We should all - laymen and professionals - be using the same law, and 'playing the same game'
As Dr Lewis has 'appreciated' this discussion between Mr Goh and myself, I will respond to Mr Goh's recent piece.
Our judges in England, have in the past commented that 'informed consent' is a concept present in US law, but absent from English law: some judges have made that comment, even in recent years. I would also comment that medics usually think in terms of medical ethics first, whereas I insist that first you must work from a country's law: in particular, if there is primary legislation, you should work by reading and 'understanding' the Act in question. Judges try to avoid 'changing legislation', so unless a piece of legislative law is either unclear, or contains an internal contradiction, 'judges will not contradict the law'. And as Lady Hale's comment [which I reproduced in an earlier piece] makes clear, judges sort out the principles in their own minds, and then are forced to try and explain these principles using words (a process, which is not without its problems). And a simple phrase – ‘informed consent’ – is not enough: the logical principle beneath the words ‘informed consent’ is clear enough, but the term could be ‘operationally different’ in different countries [depending on national [varying] interpretations, by courts, etc, of ‘how much informing is satisfactory in the real world’].
The Mental Capacity Act, is an unusual piece of legislation: not only does it state that anybody caring for a mentally-incapable person must make decisions 'in the person's best interests', without any clear explanation of what 'best interests' means, but the Act also allows a person to appoint a person as his/her attorney (for decisions about treatment, this would be a 'welfare attorney') for best-interests decision making. Section 6(6) of the MCA, very clearly places a welfare attorney in charge of best-interests decision making - and most welfare attorneys, will be laymen, and therefore not 'expert' in either medical ethics or in law. It logically follows, that whatever 'best interests' means, it must be possible to deduce that, from the MCA itself - the law contained in the MCA applies to all decision-makers, and it is unreasonable to expect lay decision makers to read beyond the Act itself, while lawyers tend to argue from 'historical case law' (logically, all 'case law' prior to the MCA, would be incorporated within the Act itself when it was written). So 'read the Act' and 'understand the case law from which the Act developed’ are equivalent [except for any new law an Act introduced: for the MCA, Advance Decisions were new law]. It also follows from the ability to appoint a layman to control best-interests decision making, that for the purposes of the MCA 'laymen must be able to understand the law satisfactorily'.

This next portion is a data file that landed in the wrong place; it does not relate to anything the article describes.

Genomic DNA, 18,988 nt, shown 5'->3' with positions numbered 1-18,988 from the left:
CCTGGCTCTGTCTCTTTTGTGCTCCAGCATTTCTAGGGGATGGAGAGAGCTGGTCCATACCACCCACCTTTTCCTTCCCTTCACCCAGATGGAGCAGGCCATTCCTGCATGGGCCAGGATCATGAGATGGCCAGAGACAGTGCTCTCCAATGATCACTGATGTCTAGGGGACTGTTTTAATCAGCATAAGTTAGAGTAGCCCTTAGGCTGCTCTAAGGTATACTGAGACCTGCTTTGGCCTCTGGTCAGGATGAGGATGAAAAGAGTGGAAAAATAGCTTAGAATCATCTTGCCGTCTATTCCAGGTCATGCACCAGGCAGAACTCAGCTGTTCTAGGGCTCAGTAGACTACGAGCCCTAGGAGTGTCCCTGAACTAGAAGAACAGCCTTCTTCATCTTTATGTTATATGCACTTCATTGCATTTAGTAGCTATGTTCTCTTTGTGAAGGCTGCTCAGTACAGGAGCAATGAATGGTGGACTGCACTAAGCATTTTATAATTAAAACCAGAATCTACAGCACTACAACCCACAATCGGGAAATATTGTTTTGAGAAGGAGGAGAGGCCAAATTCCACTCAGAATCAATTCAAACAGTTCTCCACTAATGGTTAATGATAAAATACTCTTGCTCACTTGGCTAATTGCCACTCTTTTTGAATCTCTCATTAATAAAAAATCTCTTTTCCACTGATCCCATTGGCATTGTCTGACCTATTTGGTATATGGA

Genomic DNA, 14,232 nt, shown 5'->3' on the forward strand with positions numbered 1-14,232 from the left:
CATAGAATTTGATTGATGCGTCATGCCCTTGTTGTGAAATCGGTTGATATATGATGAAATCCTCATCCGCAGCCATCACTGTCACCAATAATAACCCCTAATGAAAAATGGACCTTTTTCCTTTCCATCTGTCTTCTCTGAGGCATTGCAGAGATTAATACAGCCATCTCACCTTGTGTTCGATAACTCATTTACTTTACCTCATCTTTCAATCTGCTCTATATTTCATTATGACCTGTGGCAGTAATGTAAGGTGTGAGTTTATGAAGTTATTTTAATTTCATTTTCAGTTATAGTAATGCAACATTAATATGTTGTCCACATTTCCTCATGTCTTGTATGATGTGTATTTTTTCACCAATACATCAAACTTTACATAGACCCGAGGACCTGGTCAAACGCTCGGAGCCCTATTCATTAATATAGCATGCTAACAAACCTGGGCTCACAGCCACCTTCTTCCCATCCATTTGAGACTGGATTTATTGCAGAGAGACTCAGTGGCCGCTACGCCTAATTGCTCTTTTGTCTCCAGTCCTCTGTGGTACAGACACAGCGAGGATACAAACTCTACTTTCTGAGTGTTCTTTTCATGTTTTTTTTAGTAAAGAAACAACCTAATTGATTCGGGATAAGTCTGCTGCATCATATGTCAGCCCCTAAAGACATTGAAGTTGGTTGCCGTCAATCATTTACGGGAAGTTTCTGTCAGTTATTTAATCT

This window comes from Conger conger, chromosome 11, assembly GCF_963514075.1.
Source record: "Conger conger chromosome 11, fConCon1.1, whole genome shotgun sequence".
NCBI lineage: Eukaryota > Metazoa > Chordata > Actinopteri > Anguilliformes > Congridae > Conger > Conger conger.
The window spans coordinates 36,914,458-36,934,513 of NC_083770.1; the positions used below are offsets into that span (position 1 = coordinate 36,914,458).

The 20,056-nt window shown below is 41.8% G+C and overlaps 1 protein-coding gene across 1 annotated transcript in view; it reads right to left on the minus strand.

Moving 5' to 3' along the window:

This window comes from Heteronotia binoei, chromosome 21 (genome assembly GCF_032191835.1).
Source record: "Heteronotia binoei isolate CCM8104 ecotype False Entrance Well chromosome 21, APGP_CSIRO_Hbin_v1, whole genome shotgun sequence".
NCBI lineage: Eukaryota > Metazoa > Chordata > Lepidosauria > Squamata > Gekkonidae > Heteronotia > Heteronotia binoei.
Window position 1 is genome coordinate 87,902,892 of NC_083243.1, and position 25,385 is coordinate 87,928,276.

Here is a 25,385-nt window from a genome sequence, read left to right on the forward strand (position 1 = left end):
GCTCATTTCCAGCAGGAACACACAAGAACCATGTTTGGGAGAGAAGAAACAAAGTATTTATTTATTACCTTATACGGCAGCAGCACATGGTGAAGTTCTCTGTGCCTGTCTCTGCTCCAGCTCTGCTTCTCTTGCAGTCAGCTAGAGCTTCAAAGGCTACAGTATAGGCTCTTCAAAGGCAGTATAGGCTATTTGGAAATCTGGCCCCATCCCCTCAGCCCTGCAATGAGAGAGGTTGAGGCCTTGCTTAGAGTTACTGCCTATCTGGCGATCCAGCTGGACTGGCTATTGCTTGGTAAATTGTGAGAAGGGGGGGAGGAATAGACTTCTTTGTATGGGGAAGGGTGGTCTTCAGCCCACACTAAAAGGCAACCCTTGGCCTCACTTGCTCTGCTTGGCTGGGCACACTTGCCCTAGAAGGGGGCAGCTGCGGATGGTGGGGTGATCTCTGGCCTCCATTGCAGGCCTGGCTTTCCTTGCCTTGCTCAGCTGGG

But reading an Act, or understanding the case law upon which the Act was founded, is a very different approach from 'working from medical ethical concepts'.
I find, that at present the laymen who are involved in the care of mentally-incapable patients, something very common for end-of-life, are legally obliged to obey the MCA, while the professionals involved are departing from a 'neutral reading' of the Act, and imposing a very different mindset onto 'what the law is': that can't make any sense, because family carers and clinicians are both involved in end-of-life ! 'The game' has to be everyone playing football, or everyone playing rugby - it cannot sensibly be some people playing to the rules of football, and others to the rules of rugby, in the same match and on the same pitch !
Slightly off-topic (but not by much - as I have said, the MCA does include the rules for 'consent from mentally-capable patients' in section 3) I have written extensively about the MCA on the Dignity In Care website, and a PDF describing 'my analysis of the law' can be downloaded (you do not need to join the website - just click on the download link at the bottom of my article there) from the link I append.
As for 'how much must be explained during the consent discussion', the simplest answer is for whatever is explained to be recorded, and the record to be signed-off by both the clinician and the patient - that would remove these issues of uncertainty over who actually said what, and take most of the 'hindsight complications' out of things.
Competing interests: No competing interests